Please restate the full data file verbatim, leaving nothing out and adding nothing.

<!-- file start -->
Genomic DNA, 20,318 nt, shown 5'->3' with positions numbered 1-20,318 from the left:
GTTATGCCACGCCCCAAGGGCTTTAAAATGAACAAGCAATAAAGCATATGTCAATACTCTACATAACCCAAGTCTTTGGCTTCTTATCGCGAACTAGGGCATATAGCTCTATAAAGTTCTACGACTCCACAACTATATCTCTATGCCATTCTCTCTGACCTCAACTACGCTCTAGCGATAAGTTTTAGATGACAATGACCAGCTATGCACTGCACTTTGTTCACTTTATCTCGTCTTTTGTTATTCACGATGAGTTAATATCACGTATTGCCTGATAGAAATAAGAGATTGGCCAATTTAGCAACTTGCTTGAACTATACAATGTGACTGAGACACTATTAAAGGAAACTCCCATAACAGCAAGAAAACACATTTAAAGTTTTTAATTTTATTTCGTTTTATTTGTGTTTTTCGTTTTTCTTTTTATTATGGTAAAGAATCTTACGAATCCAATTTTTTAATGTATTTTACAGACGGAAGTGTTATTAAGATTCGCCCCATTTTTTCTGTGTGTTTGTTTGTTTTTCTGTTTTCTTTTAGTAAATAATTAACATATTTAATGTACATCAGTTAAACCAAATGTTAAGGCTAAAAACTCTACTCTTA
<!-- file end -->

Genomic DNA, 20,318 nt, shown 5'->3' with positions numbered 1-20,318 from the left:
GTTATGCCACGCCCCAAGGGCTTTAAAATGAACAAGCAATAAAGCATATGTCAATACTCTACATAACCCAAGTCTTTGGCTTCTTATCGCGAACTAGGGCATATAGCTCTATAAAGTTCTACGACTCCACAACTATATCTCTATGCCATTCTCTCTGACCTCAACTACGCTCTAGCGATAAGTTTTAGATGACAATGACCAGCTATGCACTGCACTTTGTTCACTTTATCTCGTCTTTTGTTATTCACGATGAGTTAATATCACGTATTGCCTGATAGAAATAAGAGATTGGCCAATTTAGCAACTTGCTTGAACTATACAATGTGACTGAGACACTATTAAAGGAAACTCCCATAACAGCAAGAAAACACATTTAAAGTTTTTAATTTTATTTCGTTTTATTTGTGTTTTTCGTTTTTCTTTTTATTATGGTAAAGAATCTTACGAATCCAATTTTTTAATGTATTTTACAGACGGAAGTGTTATTAAGATTCGCCCCATTTTTTCTGTGTGTTTGTTTGTTTTTCTGTTTTCTTTTAGTAAATAATTAACATATTTAATGTACATCAGTTAAACCAAATGTTAAGGCTAAAAACTCTACTCTTA